Have you observed that at the company, it is not always the brightest or the most hardworking employees that rise fast or to the top?
Often it is those that have other soft skills, including the mastery of corporate politics. Many of us ‘forgive’ ourselves when ignorant in this field of corporate politics by branding it ‘useless’, or ‘unnecessary’.
But the reality, as argues Victor Cheng below, is that corporate politics is a constant in any organisation and you cannot do without it. You better master the art of working in an environment where corporate politics is the order of the day.
Corporate politics will vary from company to company. However, the underlying principles are the same as rightly outlined by Victor Cheng.
When you change jobs, you need still to observe the unique features of the corporate politics at the new organisation.
When new leaders and managers join, observe the change in the corporate politics. When some staff get promoted, observe the changes in the political field at your organisation. When you get promoted too, learn the new politics that may impact your job.
While this is true, I argue that you focus much more on being of value to and on delivery at the organisation. Let your mastery of the politics be great but not the primary avenue through which you want to advance your career.
There are people who solely depend on corporate politics for the advancement of their personal careers, even at the expense of other people’s peace, joy and success. That is not commendable at all. We need to play it fair.
Good luck as you master the art of corporate politics and to do so, read below what Victor Cheng writes about Corporate politics:
When most people hear the words “corporate politics,” it’s usually perceived as a negative.
I don’t think this is the right way to think of politics. It doesn’t matter if corporate politics is good or bad.
What matters is that regardless of your view on it, it exists and must be managed in order for you to manage your career effectively.
I encourage you to think of corporate politics in a different way.
Rather than thinking of it as gamesmanship, think of it as various people in an organisation all trying to get their needs met.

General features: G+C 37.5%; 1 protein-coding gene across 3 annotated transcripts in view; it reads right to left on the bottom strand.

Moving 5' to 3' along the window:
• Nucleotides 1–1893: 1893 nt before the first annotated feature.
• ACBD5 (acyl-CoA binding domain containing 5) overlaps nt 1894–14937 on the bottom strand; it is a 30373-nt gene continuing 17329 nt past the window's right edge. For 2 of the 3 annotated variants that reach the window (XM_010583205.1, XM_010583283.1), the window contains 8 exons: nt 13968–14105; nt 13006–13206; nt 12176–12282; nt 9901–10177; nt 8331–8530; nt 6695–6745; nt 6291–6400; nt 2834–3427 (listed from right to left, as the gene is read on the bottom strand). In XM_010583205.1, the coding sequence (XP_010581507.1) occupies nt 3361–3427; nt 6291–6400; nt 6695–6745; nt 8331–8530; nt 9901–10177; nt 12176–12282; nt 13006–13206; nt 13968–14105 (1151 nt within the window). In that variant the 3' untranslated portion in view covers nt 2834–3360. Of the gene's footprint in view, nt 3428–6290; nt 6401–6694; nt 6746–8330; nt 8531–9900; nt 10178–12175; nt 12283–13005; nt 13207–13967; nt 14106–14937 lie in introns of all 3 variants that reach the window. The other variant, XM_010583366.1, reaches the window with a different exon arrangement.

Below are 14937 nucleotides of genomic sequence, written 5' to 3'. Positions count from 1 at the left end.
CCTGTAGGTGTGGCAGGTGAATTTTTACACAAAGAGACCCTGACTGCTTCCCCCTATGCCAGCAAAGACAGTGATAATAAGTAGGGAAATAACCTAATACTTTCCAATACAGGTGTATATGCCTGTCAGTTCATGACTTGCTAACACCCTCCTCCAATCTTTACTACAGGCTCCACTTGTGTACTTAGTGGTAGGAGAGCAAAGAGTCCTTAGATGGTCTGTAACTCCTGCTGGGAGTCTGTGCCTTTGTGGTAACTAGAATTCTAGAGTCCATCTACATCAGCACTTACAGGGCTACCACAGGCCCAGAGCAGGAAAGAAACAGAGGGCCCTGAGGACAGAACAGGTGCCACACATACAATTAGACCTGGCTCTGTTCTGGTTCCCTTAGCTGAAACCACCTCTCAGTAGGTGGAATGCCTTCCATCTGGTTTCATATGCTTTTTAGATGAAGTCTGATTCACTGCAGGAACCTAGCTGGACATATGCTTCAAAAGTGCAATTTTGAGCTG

If the VP of Sales really wants to hit quota for the fiscal year, should he be considered “political”?
I don’t think so.
If the VP of Engineering wants to hit the product release date on time, should she be considered “political”?
I don’t think so.
As my former organisational behaviour professor repeatedly emphasised to me, anytime there are two people in a room, there’s politics.
The far more useful question to ask is: how do you be effective in a corporate political environment?
What is the framework for understanding the political landscape?
How do you build allies?
How do you harness political capital and power when you lack formal authority?
The people in senior roles are not always the most talented people in the organisation.
They are, however, often quite good at navigating corporate politics… or rather, they are very good at helping other people in the organisation get their needs met in a way that also serves themselves.
That is the secret of being good at corporate politics.
To learn how to be effective at navigating political environments, I suggest getting my “How to Excel as a Rising Star in Industry Toolkit.”
It provides useful frameworks, skills, and techniques to accelerate your career in industry. It includes multiple frameworks and tools for effectively navigating corporate politics to meet your own personal goals. Victor Cheng